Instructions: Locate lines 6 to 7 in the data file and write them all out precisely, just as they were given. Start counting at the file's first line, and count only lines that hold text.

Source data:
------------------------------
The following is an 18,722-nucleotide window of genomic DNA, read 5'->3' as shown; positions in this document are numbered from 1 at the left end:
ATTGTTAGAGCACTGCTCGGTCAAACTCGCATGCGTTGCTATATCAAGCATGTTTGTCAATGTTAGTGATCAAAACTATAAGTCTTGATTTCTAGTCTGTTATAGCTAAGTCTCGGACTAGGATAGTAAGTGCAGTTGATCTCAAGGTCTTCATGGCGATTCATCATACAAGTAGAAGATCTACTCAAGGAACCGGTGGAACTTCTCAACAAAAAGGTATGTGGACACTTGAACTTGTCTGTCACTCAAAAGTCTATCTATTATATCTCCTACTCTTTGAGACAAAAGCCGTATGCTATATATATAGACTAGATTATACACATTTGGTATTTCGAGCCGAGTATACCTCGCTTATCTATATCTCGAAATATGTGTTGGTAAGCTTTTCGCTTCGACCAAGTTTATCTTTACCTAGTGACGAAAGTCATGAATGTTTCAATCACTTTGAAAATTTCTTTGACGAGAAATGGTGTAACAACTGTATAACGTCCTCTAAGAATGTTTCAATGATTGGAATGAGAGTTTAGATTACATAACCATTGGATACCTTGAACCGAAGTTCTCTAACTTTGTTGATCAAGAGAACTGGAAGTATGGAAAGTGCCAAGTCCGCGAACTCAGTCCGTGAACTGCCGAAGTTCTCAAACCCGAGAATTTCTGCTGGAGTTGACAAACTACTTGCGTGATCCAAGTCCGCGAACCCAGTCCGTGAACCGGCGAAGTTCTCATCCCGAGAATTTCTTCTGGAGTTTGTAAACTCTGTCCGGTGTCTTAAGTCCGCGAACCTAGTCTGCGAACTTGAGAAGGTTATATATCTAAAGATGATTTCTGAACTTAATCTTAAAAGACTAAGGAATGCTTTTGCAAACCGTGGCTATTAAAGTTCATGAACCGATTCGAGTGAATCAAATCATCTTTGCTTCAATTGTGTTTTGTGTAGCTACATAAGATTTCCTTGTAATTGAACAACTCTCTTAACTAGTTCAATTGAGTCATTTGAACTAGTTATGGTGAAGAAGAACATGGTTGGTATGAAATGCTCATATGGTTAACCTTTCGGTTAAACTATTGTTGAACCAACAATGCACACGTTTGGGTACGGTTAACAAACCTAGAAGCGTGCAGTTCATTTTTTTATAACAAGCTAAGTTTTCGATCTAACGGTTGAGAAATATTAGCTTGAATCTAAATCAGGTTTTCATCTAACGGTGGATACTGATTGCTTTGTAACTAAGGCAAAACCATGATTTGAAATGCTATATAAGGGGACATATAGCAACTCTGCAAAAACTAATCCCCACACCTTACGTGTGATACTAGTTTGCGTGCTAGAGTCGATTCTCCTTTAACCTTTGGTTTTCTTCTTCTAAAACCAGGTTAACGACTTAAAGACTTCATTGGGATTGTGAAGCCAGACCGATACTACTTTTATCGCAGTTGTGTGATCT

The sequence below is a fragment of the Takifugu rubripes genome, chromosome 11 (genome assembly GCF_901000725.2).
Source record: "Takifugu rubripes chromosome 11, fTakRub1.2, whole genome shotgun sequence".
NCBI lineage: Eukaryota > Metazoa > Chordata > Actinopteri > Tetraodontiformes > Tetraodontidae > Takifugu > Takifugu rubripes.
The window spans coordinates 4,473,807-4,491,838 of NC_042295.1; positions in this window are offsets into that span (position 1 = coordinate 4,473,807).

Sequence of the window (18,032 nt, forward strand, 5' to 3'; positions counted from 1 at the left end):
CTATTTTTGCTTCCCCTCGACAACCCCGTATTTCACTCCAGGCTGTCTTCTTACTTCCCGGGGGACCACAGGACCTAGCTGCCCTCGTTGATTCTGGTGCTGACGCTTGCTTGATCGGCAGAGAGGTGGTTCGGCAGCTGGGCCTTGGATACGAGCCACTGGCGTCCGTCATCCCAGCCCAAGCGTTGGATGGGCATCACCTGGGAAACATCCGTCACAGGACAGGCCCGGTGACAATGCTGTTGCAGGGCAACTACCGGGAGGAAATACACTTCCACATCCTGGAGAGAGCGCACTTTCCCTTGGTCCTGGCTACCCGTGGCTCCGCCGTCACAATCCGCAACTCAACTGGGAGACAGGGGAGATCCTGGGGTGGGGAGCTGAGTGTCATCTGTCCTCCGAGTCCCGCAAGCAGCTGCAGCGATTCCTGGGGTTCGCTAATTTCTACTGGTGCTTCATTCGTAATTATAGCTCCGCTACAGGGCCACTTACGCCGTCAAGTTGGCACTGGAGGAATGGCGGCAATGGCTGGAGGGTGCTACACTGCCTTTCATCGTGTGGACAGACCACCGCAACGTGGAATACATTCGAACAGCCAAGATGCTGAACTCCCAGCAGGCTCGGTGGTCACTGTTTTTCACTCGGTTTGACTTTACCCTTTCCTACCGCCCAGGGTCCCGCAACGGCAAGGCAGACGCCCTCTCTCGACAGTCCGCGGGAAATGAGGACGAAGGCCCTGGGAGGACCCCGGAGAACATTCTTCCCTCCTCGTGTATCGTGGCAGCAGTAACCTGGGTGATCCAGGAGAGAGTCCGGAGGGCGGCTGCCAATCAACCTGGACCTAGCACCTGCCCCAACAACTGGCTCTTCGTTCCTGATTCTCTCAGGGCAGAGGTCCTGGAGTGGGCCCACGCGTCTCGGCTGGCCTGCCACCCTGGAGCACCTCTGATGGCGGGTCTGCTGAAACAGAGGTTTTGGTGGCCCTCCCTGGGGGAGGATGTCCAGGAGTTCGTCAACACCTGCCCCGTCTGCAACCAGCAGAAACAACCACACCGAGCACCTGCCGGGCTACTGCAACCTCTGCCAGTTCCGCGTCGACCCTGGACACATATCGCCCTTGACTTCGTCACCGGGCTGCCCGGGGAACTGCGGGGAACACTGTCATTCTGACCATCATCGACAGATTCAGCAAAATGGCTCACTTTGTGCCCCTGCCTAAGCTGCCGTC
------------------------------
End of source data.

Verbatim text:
The window spans coordinates 4,473,807-4,491,838 of NC_042295.1; positions in this window are offsets into that span (position 1 = coordinate 4,473,807).

Sequence of the window (18,032 nt, forward strand, 5' to 3'; positions counted from 1 at the left end):